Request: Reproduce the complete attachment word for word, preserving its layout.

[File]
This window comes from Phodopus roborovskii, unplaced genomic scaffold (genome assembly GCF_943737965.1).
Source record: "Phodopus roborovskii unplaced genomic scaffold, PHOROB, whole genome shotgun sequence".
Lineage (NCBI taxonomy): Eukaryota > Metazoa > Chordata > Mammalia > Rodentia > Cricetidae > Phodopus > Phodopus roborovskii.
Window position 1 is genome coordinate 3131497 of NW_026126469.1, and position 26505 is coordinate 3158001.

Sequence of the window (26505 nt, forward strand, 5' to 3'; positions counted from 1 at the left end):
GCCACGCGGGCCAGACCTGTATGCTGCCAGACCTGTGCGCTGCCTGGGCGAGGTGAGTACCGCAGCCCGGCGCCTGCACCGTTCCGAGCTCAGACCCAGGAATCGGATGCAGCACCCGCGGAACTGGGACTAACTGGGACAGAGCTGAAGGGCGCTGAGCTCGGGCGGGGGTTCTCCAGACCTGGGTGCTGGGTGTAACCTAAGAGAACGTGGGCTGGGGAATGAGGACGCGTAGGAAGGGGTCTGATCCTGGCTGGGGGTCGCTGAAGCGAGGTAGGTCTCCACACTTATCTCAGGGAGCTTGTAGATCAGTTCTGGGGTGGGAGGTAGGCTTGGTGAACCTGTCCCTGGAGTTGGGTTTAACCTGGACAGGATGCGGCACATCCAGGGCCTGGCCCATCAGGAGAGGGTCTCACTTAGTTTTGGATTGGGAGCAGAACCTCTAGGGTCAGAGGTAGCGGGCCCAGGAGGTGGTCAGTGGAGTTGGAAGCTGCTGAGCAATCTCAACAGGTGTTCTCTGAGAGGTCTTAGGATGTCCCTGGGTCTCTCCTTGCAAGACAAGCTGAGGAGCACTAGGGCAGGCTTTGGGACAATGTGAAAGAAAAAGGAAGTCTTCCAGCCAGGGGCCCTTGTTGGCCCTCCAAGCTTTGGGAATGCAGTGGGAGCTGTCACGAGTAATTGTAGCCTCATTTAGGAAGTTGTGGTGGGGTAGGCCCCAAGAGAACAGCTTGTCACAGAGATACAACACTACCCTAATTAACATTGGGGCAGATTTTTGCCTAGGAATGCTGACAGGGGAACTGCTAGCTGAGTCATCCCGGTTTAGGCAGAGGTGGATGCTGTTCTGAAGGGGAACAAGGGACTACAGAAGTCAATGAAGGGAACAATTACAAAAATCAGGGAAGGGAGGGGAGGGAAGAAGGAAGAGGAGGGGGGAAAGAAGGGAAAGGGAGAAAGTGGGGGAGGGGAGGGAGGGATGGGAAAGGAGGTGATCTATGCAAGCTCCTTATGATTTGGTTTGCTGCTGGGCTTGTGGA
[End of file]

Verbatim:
This window comes from Phodopus roborovskii, unplaced genomic scaffold (genome assembly GCF_943737965.1).
Source record: "Phodopus roborovskii unplaced genomic scaffold, PHOROB, whole genome shotgun sequence".
Lineage (NCBI taxonomy): Eukaryota > Metazoa > Chordata > Mammalia > Rodentia > Cricetidae > Phodopus > Phodopus roborovskii.
Window position 1 is genome coordinate 3131497 of NW_026126469.1, and position 26505 is coordinate 3158001.

Sequence of the window (26505 nt, forward strand, 5' to 3'; positions counted from 1 at the left end):
GCCACGCGGGCCAGACCTGTATGCTGCCAGACCTGTGCGCTGCCTGGGCGAGGTGAGTACCGCAGCCCGGCGCCTGCACCGTTCCGAGCTCAGACCCAGGAATCGGATGCAGCACCCGCGGAACTGGGACTAACTGGGACAGAGCTGAAGGGCGCTGAGCTCGGGCGGGGGTTCTCCAGACCTGGGTGCTGGGTGTAACCTAAGAGAACGTGGGCTGGGGAATGAGGACGCGTAGGAAGGGGTCTGATCCTGGCTGGGGGTCGCTGAAGCGAGGTAGGTCTCCACACTTATCTCAGGGAGCTTGTAGATCAGTTCTGGGGTGGGAGGTAGGCTTGGTGAACCTGTCCCTGGAGTTGGGTTTAACCTGGACAGGATGCGGCACATCCAGGGCCTGGCCCATCAGGAGAGGGTCTCACTTAGTTTTGGATTGGGAGCAGAACCTCTAGGGTCAGAGGTAGCGGGCCCAGGAGGTGGTCAGTGGAGTTGGAAGCTGCTGAGCAATCTCAACAGGTGTTCTCTGAGAGGTCTTAGGATGTCCCTGGGTCTCTCCTTGCAAGACAAGCTGAGGAGCACTAGGGCAGGCTTTGGGACAATGTGAAAGAAAAAGGAAGTCTTCCAGCCAGGGGCCCTTGTTGGCCCTCCAAGCTTTGGGAATGCAGTGGGAGCTGTCACGAGTAATTGTAGCCTCATTTAGGAAGTTGTGGTGGGGTAGGCCCCAAGAGAACAGCTTGTCACAGAGATACAACACTACCCTAATTAACATTGGGGCAGATTTTTGCCTAGGAATGCTGACAGGGGAACTGCTAGCTGAGTCATCCCGGTTTAGGCAGAGGTGGATGCTGTTCTGAAGGGGAACAAGGGACTACAGAAGTCAATGAAGGGAACAATTACAAAAATCAGGGAAGGGAGGGGAGGGAAGAAGGAAGAGGAGGGGGGAAAGAAGGGAAAGGGAGAAAGTGGGGGAGGGGAGGGAGGGATGGGAAAGGAGGTGATCTATGCAAGCTCCTTATGATTTGGTTTGCTGCTGGGCTTGTGGA